From the desk of Adrianne E. Avillion, DEd, RN

Staff Development Weekly: Insight on Evidence-Based Practice in Education, June 24, 2011

Editor's note: This feature is written by nursing professional development expert Adrianne E. Avillion, DEd, RN. Each week, Adrianne writes about an important issue in the area of professional development or answers reader questions. If you have a question for Adrianne, e-mail her at

Components of a staff development business plan

A business plan is an excellent way to plan and organize your departmental priorities and to deliver and evaluate your products and services. Many of us may not have a formalized business plan, which is a mistake. A sound business plan serves as a guide for practice and helps us to measure the impact education has on the organization.

Here is a sample outline of a business plan. Consider developing your own plan, which must reflect the organization's business plan. It should be practical and useful, not simply something written to satisfy an organizational mandate:

  • Values statement: The philosophy of your department, values describe the beliefs and principles that direct departmental activities.
  • Vision statement: An image of what you want your department's future to be.
  • Mission statement: Clearly communicates the purpose and direction of staff development activities to people within and outside of the department.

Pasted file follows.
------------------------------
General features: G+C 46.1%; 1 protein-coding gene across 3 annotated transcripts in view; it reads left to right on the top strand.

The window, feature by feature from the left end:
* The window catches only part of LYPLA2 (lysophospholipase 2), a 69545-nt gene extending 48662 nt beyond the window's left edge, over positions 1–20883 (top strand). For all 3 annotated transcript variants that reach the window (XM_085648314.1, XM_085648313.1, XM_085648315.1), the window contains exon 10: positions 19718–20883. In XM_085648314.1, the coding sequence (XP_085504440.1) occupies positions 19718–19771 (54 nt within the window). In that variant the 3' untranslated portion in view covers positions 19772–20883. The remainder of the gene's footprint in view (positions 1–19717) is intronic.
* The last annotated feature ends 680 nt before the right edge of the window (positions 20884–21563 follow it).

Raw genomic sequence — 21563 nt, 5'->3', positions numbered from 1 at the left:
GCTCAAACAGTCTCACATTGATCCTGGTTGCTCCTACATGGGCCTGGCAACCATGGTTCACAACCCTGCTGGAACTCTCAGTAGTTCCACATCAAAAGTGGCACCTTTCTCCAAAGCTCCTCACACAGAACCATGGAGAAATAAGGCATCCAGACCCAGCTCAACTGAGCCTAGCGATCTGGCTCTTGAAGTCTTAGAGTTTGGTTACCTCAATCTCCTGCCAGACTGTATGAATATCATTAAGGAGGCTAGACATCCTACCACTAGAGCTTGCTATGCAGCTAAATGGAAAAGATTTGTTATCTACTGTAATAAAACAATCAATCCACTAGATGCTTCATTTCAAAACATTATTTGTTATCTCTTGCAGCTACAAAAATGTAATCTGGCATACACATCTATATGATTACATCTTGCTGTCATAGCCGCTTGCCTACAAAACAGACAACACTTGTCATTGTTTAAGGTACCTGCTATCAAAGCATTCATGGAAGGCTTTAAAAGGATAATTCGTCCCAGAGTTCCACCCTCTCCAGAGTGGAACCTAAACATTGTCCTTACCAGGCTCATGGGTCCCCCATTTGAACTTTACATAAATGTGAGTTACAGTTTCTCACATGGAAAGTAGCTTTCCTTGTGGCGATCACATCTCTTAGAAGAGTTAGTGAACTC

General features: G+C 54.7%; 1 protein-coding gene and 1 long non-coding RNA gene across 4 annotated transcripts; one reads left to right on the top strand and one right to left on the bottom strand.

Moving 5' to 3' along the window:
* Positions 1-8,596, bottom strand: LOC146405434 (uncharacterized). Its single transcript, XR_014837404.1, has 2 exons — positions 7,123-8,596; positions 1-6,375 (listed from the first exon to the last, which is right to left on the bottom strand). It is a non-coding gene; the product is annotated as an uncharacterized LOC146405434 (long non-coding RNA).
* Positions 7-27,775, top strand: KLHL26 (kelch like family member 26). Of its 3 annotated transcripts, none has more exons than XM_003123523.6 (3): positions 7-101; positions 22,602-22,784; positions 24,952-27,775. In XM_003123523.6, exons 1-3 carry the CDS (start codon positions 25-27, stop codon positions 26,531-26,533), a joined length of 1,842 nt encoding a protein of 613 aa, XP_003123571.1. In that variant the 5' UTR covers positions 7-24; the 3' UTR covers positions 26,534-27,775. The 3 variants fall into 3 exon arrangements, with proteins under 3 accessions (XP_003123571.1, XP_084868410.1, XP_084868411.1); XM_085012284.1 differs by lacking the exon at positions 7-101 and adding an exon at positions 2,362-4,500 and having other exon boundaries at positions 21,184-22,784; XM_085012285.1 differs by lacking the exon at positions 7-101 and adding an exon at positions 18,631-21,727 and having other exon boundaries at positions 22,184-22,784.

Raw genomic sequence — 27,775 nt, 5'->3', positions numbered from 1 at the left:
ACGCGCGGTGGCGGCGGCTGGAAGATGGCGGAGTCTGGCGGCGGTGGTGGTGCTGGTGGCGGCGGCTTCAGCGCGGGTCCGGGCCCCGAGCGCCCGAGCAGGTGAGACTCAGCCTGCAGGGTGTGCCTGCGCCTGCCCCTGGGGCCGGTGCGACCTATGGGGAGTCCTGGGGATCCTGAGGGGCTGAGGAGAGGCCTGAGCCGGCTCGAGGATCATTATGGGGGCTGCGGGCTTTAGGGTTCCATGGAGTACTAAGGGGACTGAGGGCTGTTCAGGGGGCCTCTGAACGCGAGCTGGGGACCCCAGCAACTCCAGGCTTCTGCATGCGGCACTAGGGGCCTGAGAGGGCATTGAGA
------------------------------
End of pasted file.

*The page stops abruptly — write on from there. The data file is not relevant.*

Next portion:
• Departmental structure and description: Describes the roles of people working within the department, its reporting mechanism, and a brief overview of major responsibilities.
  • Products and services: Detailed descriptions of the products and services your department offers and how those products and services impact the organization.
  • Marketing: Describes the ways you market or promote your products and services to the organization and, as appropriate, to people or companies outside the organization.
  • Action plan: Describes objectives, responsibility for achieving those objectives, actions to be taken for objective achievement, timeframe for achievement, and how the success of achieving those objectives is evaluated.
  • Budget: A listing of income and expenses including any profit you anticipate making from your products and services.
  • Executive summary: A summary of your plan. This is the first section of your business plan, but it is written last and generally consists of the first paragraph of each section of the business plan. This means that these first paragraphs must grab the reader's attention and show how your department impacts organizational effectiveness. In many cases, the executive summary is the only portion of your plan that some administrators will read.

If you already have a business plan, review it for usefulness and evaluate it to determine whether it is a useful guide for your department. If you don't have a business plan, you need to write one. Be sure to include all members of the department so that your plan is a guide that all staff members want to follow.

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